Of course when you're on your deathbed, alone (save the cryonics team at your side), unknown, with no significant accomplishments to your name clinging to the slim hope of revivification a hundred years hence and you've spent every last dollar and ounce of energy on solving a problem you're just not smart enough to understand you're really gonna wish you had second guessed yourself back in the day.

... But hey, I'm an optimist.

Edit: Yikes people. I was joking. Sorry.

Well, you've pretty clearly stated the sort of terrifying insecurity that most people wouldn't say out loud and confront. But you can't actually solve a problem by musing on that, whether to be afraid of it, or to develop arguments against your fears; the whole thing is just a wasted motion from the perspective of actual problem-solving. Time spent reading a math paper will always be better spent, once it's been determined that you are going to take the problem as a goal.

If you've already decided that trying to solve a given problem is the best use of your time (and this belief is as updated as it can be) then yes continuing to worry is unhelpful. (Though worries can motivate honest assessments of how one is spending their time.) We agree.

Anyway, I just thought I was being funny.

Upvoted, but FYI, it's really hard for people to know whether or not that sort of thing is humor or malice - I was actually trying to guess that (thinking that it would be funny/rational as humor/look-into-the-dark), and ended up leaning toward malice by prior probability (guess I should have realized prior frequencies are skewed on this particular website, but I'd been reading older OBLW posts and looking at the lower-quality comments there, that may have skewed my intuitive estimate).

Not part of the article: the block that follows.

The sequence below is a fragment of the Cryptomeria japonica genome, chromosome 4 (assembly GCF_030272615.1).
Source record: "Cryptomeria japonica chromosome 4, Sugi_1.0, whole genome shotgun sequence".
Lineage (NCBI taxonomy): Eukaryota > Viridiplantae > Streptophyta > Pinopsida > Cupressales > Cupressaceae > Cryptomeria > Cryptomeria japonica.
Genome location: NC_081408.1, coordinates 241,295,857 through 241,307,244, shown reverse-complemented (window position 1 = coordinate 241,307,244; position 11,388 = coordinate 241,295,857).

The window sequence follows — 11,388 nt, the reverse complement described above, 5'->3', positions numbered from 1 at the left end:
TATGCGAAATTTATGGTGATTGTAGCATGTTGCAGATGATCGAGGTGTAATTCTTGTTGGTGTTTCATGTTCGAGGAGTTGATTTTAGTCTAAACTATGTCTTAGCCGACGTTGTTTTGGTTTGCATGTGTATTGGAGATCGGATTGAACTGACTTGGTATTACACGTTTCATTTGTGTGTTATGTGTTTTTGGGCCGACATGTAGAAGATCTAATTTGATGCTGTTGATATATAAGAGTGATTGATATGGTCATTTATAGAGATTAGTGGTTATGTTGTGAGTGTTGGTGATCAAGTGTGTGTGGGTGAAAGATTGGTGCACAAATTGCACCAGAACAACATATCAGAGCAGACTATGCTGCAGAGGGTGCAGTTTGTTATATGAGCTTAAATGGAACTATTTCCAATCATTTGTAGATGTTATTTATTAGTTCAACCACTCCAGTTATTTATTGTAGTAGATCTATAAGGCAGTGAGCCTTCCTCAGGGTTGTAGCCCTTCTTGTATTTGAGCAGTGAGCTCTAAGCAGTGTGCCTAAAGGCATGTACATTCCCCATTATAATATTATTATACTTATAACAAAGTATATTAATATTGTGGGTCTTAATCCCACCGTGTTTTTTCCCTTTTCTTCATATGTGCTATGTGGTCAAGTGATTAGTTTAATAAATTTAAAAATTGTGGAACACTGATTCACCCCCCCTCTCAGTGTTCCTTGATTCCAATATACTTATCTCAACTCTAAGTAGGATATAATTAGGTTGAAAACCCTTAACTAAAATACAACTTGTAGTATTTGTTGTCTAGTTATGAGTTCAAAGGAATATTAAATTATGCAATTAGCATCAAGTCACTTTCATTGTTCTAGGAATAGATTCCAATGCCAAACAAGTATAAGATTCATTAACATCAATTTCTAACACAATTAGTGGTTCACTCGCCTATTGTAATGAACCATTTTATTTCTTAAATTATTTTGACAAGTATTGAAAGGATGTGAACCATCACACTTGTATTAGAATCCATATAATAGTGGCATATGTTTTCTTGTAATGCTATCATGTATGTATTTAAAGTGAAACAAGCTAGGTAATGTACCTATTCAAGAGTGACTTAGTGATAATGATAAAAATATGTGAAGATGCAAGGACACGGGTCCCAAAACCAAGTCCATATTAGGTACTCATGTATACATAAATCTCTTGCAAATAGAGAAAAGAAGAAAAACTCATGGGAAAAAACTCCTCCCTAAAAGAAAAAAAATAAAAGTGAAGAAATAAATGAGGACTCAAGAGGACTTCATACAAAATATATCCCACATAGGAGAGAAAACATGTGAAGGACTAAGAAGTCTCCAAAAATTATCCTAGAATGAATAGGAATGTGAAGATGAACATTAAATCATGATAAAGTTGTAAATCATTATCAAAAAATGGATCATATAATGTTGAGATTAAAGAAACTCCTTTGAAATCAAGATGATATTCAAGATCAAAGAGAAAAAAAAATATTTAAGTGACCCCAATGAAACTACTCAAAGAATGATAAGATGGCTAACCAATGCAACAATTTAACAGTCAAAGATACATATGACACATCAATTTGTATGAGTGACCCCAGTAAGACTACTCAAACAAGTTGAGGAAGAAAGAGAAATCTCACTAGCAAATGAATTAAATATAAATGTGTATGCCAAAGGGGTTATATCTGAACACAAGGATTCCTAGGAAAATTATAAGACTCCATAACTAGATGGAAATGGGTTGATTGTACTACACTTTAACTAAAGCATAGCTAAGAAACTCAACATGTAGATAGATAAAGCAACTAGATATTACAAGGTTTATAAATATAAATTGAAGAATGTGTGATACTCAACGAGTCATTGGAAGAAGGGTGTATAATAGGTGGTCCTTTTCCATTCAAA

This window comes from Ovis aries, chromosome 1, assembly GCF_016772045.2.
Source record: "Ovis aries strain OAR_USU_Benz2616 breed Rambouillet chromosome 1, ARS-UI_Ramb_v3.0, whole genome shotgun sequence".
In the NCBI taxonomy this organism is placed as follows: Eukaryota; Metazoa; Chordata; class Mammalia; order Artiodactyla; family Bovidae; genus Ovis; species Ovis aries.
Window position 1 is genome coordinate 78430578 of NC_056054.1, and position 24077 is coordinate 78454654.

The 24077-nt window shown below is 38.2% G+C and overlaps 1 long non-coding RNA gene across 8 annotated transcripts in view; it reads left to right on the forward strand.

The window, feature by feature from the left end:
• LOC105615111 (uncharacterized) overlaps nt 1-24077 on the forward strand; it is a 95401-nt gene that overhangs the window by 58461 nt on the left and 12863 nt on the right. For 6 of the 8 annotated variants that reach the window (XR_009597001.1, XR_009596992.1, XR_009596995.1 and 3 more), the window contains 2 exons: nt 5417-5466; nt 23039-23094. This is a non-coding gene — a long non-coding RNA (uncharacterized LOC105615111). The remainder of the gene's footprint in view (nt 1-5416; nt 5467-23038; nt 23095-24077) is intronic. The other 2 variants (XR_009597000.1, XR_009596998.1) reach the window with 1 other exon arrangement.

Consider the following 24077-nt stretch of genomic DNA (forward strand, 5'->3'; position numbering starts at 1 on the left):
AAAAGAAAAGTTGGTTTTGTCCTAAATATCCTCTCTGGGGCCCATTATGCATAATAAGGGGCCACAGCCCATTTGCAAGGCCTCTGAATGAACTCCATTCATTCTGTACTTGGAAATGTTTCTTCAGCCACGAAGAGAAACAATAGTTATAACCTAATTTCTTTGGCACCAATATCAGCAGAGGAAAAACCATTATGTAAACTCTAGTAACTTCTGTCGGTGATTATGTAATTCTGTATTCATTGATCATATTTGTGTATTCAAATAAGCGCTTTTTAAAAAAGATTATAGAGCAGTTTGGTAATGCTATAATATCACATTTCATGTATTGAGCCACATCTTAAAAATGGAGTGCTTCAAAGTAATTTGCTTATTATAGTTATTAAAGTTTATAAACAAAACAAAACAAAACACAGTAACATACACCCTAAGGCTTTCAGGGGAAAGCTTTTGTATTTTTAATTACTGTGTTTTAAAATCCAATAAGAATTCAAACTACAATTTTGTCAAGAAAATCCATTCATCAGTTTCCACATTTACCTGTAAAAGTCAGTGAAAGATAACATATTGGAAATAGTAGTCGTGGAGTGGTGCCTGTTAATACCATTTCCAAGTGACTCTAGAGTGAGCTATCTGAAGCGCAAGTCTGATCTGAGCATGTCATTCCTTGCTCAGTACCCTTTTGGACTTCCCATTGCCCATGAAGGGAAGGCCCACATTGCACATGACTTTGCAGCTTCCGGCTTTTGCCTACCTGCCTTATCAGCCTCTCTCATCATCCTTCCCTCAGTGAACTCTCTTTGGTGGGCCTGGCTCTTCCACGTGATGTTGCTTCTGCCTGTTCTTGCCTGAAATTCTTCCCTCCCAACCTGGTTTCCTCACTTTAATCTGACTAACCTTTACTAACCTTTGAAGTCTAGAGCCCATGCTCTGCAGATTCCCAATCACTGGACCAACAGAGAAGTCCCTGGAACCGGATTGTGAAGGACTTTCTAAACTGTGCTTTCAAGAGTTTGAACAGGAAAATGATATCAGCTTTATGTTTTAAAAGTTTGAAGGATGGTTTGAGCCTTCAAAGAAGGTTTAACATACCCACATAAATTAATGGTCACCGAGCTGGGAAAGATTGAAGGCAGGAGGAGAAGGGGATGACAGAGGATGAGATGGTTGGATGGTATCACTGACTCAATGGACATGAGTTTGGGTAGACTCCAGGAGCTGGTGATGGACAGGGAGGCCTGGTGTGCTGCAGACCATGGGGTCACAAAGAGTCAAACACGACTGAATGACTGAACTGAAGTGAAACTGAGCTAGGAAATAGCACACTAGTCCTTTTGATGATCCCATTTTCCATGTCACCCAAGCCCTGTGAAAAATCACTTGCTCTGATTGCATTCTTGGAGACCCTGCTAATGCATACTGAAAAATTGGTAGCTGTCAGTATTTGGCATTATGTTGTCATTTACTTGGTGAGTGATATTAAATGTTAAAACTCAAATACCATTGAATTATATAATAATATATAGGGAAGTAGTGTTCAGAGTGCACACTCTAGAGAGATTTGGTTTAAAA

You've got to go further over the top to make it clear that it's humor - talk about my gasping dying breath, "If only... I'd been.. less... overconfident" or something like that. (Actually, even that might not be over-the-top enough. "If only I'd been... less confident... about my own relative meta-rationality..." would do it, that tells everyone you're an insider.)

You sound like a manipulative and troubled person, what's wrong with you? :-)

Eliezer wishes to maximize expected utility. If that means dying for a 0.001 chance of saving the world, he's willing to do that. If the dice fall unfavorably, he's willing to accept that.